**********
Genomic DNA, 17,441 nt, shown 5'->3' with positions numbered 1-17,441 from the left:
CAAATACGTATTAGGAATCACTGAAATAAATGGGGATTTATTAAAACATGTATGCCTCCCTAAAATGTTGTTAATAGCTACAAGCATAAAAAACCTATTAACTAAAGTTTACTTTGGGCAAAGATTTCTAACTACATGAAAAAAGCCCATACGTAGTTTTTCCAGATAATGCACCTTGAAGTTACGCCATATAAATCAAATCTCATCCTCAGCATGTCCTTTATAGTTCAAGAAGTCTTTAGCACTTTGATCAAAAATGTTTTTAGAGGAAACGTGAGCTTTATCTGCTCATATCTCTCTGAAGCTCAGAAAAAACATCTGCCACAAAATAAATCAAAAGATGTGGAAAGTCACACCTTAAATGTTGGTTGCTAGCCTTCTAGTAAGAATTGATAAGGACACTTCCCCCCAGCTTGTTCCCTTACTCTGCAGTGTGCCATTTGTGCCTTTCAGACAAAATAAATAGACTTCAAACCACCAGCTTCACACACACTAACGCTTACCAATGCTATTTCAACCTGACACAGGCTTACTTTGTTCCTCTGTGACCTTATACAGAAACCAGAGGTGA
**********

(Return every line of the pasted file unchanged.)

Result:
Genomic DNA, 17,441 nt, shown 5'->3' with positions numbered 1-17,441 from the left:
CAAATACGTATTAGGAATCACTGAAATAAATGGGGATTTATTAAAACATGTATGCCTCCCTAAAATGTTGTTAATAGCTACAAGCATAAAAAACCTATTAACTAAAGTTTACTTTGGGCAAAGATTTCTAACTACATGAAAAAAGCCCATACGTAGTTTTTCCAGATAATGCACCTTGAAGTTACGCCATATAAATCAAATCTCATCCTCAGCATGTCCTTTATAGTTCAAGAAGTCTTTAGCACTTTGATCAAAAATGTTTTTAGAGGAAACGTGAGCTTTATCTGCTCATATCTCTCTGAAGCTCAGAAAAAACATCTGCCACAAAATAAATCAAAAGATGTGGAAAGTCACACCTTAAATGTTGGTTGCTAGCCTTCTAGTAAGAATTGATAAGGACACTTCCCCCCAGCTTGTTCCCTTACTCTGCAGTGTGCCATTTGTGCCTTTCAGACAAAATAAATAGACTTCAAACCACCAGCTTCACACACACTAACGCTTACCAATGCTATTTCAACCTGACACAGGCTTACTTTGTTCCTCTGTGACCTTATACAGAAACCAGAGGTGA